There are those who hold that each person is out to pursue their self-interest and, famously, that an invisible hand will ensure that as a result, the economy will thrive and all will do well. Whether this is true or not for the economy need not examined here; however, this certainly does not hold true for society. The problem of social order, as Dennis Wrong put it, is that people need to be motivated to engage in pro-social behavior.21 However, no society can provide a sufficient number of police officers, accountants, border patrols, etc. to coerce a satisfactory level of pro-social behavior. Moreover, such enforcement is costly, as the US discovered when it incarcerated people en masse, spending more on prisons than on higher education, trying but failing to curb substance abuse. Last but not least, such enforcement faces the often-cited challenge, Who will guard the guardians? Many enforcement agents are corrupt and engage in antisocial behavior themselves: They shoot unarmed African Americans. They smuggle contraband into prisons. They harass inmates.
In contrast, to the extent that most people do at most times much of what needs to be done—go to work, take care of their family, pay taxes, avoid polluting, and so on—because they view their responsibilities as legitimate and morally compelling, compliance will be high, costs will be low, and inclination to rebel, minimal. An interesting example is tax compliance. It has been shown that if people believe that taxes are fair and legitimately used, they pay more of the taxes owed.22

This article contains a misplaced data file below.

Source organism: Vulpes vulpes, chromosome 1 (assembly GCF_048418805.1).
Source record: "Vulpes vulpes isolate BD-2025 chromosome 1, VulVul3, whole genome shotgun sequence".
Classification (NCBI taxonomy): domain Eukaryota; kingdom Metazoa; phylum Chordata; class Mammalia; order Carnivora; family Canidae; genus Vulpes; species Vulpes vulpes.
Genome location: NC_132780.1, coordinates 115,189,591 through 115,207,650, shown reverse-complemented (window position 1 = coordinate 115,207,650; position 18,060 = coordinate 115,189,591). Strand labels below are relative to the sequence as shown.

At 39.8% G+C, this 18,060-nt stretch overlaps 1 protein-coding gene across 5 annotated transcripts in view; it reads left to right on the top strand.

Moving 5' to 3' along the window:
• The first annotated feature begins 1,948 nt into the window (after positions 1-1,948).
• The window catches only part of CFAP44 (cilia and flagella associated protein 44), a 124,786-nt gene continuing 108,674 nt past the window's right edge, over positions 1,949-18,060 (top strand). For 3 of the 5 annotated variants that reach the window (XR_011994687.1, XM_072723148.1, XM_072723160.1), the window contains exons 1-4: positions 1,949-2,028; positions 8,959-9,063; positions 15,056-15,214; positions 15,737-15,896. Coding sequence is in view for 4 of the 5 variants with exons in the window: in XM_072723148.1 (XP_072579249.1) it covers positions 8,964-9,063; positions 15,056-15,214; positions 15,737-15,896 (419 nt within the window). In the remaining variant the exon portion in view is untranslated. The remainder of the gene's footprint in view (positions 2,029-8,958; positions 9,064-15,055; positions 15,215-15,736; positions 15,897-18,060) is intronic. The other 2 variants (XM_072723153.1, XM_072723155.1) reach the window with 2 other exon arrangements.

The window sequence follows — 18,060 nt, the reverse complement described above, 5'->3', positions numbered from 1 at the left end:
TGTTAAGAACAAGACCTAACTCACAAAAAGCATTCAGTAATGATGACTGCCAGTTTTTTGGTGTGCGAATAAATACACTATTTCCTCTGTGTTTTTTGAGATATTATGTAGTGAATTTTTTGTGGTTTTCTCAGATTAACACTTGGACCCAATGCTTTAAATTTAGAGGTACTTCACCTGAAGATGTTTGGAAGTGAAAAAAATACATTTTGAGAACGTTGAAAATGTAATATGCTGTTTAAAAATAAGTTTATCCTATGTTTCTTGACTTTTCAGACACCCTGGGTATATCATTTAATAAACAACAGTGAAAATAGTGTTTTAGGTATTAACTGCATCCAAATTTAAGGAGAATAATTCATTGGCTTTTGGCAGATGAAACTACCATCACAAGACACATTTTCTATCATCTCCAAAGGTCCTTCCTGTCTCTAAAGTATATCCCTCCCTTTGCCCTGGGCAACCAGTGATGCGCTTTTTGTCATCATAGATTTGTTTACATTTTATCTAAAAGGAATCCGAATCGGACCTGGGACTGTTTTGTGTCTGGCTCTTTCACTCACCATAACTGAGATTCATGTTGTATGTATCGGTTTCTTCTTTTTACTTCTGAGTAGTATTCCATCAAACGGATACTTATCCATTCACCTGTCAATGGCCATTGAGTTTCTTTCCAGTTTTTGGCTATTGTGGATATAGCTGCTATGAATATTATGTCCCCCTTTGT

When SMUs are formed, they enable a society to limit coercive enforcement and rely much more on self-regulation. For example, when public smoking bans were enacted, they caused little opposition and resulted in general compliance because they followed public education (especially on secondhand smoke risks) and moral dialogues.23 On the other hand, Prohibition failed miserably because public consensus on the issue was lacking; the law was not backed up by a shared moral understanding.24
Although, as we have just seen, the main benefit of new SMUs (or the reworking of an old, obsolete one) is an increase in voluntary adherence to the social norms that define pro-social behavior, SMUs also lead to new laws and regulations or to changes in them. That is, the new SMUs tend to become legally embedded and reinforced. This is the case because (a) many social functions cannot rely only on moral persuasion and voluntary compliance (or economic incentives); and (b) even if only a relatively small number of people ignore social norms, their conduct can unravel voluntary compliance in the larger population over time because law-abiding citizens would feel like “suckers” who are taken advantage of and treated unfairly. Thus, if a growing number of people speed or park illegally with impunity, more and more will follow. Hence, mature SMUs should not only be expressed in changes in voluntary behavior but also should be embedded in laws. Thus, the rise in the SMU that we have a stewardship over the environment led to the formation of the EPA and scores of laws limiting pollution. The rise in the SMU that African Americans were treated unfairly led to Affirmative Action, the formation of the Equal Employment Opportunity Plan (EEOP), and court cases banning several forms of segregation, among other such moves.
Those who tend to favor enacting moral changes should note that in many cases gaining a new SMU precedes the enactment of laws that express and undergird the values agreed upon. Dialogue about women’s rights advanced before Title IX became the law of the land. The same is true about gay rights before the Supreme Court ruling that made same-sex marriage legal across the country, and before legal segregation was struck down.
A Case Study: Dialogues about Same-Sex Marriages